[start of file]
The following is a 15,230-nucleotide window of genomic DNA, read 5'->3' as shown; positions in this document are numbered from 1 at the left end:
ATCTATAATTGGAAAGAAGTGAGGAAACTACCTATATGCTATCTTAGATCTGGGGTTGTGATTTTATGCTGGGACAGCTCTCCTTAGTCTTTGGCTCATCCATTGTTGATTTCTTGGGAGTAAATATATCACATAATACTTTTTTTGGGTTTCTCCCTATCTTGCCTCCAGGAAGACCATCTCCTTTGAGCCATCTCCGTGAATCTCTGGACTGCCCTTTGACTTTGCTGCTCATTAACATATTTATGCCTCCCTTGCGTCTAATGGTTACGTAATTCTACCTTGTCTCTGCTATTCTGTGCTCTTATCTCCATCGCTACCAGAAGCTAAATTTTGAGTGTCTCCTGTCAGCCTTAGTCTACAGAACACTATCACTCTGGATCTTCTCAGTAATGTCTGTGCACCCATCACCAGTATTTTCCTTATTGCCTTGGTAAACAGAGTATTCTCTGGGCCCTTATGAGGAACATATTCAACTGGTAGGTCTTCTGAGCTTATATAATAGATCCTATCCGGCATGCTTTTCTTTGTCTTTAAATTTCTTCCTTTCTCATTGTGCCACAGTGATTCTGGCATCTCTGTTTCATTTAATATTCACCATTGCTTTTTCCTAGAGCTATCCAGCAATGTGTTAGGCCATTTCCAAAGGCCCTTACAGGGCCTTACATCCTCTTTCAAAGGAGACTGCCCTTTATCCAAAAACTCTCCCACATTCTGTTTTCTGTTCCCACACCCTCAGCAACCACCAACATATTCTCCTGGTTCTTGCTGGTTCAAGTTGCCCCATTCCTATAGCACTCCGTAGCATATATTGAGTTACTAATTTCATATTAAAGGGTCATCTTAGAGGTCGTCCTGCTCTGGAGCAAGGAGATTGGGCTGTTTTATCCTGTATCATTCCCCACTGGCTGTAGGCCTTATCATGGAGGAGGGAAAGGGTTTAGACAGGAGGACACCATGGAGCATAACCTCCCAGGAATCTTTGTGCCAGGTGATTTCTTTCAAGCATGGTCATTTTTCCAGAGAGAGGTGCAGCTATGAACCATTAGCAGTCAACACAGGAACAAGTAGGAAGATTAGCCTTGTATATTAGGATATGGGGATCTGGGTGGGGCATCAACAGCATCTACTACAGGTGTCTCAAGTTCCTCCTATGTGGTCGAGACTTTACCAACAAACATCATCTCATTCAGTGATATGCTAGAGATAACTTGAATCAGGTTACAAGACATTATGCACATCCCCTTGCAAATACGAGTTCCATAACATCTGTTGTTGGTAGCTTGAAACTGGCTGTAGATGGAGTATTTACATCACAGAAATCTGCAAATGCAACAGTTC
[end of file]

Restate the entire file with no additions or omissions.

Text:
The following is a 15,230-nucleotide window of genomic DNA, read 5'->3' as shown; positions in this document are numbered from 1 at the left end:
ATCTATAATTGGAAAGAAGTGAGGAAACTACCTATATGCTATCTTAGATCTGGGGTTGTGATTTTATGCTGGGACAGCTCTCCTTAGTCTTTGGCTCATCCATTGTTGATTTCTTGGGAGTAAATATATCACATAATACTTTTTTTGGGTTTCTCCCTATCTTGCCTCCAGGAAGACCATCTCCTTTGAGCCATCTCCGTGAATCTCTGGACTGCCCTTTGACTTTGCTGCTCATTAACATATTTATGCCTCCCTTGCGTCTAATGGTTACGTAATTCTACCTTGTCTCTGCTATTCTGTGCTCTTATCTCCATCGCTACCAGAAGCTAAATTTTGAGTGTCTCCTGTCAGCCTTAGTCTACAGAACACTATCACTCTGGATCTTCTCAGTAATGTCTGTGCACCCATCACCAGTATTTTCCTTATTGCCTTGGTAAACAGAGTATTCTCTGGGCCCTTATGAGGAACATATTCAACTGGTAGGTCTTCTGAGCTTATATAATAGATCCTATCCGGCATGCTTTTCTTTGTCTTTAAATTTCTTCCTTTCTCATTGTGCCACAGTGATTCTGGCATCTCTGTTTCATTTAATATTCACCATTGCTTTTTCCTAGAGCTATCCAGCAATGTGTTAGGCCATTTCCAAAGGCCCTTACAGGGCCTTACATCCTCTTTCAAAGGAGACTGCCCTTTATCCAAAAACTCTCCCACATTCTGTTTTCTGTTCCCACACCCTCAGCAACCACCAACATATTCTCCTGGTTCTTGCTGGTTCAAGTTGCCCCATTCCTATAGCACTCCGTAGCATATATTGAGTTACTAATTTCATATTAAAGGGTCATCTTAGAGGTCGTCCTGCTCTGGAGCAAGGAGATTGGGCTGTTTTATCCTGTATCATTCCCCACTGGCTGTAGGCCTTATCATGGAGGAGGGAAAGGGTTTAGACAGGAGGACACCATGGAGCATAACCTCCCAGGAATCTTTGTGCCAGGTGATTTCTTTCAAGCATGGTCATTTTTCCAGAGAGAGGTGCAGCTATGAACCATTAGCAGTCAACACAGGAACAAGTAGGAAGATTAGCCTTGTATATTAGGATATGGGGATCTGGGTGGGGCATCAACAGCATCTACTACAGGTGTCTCAAGTTCCTCCTATGTGGTCGAGACTTTACCAACAAACATCATCTCATTCAGTGATATGCTAGAGATAACTTGAATCAGGTTACAAGACATTATGCACATCCCCTTGCAAATACGAGTTCCATAACATCTGTTGTTGGTAGCTTGAAACTGGCTGTAGATGGAGTATTTACATCACAGAAATCTGCAAATGCAACAGTTC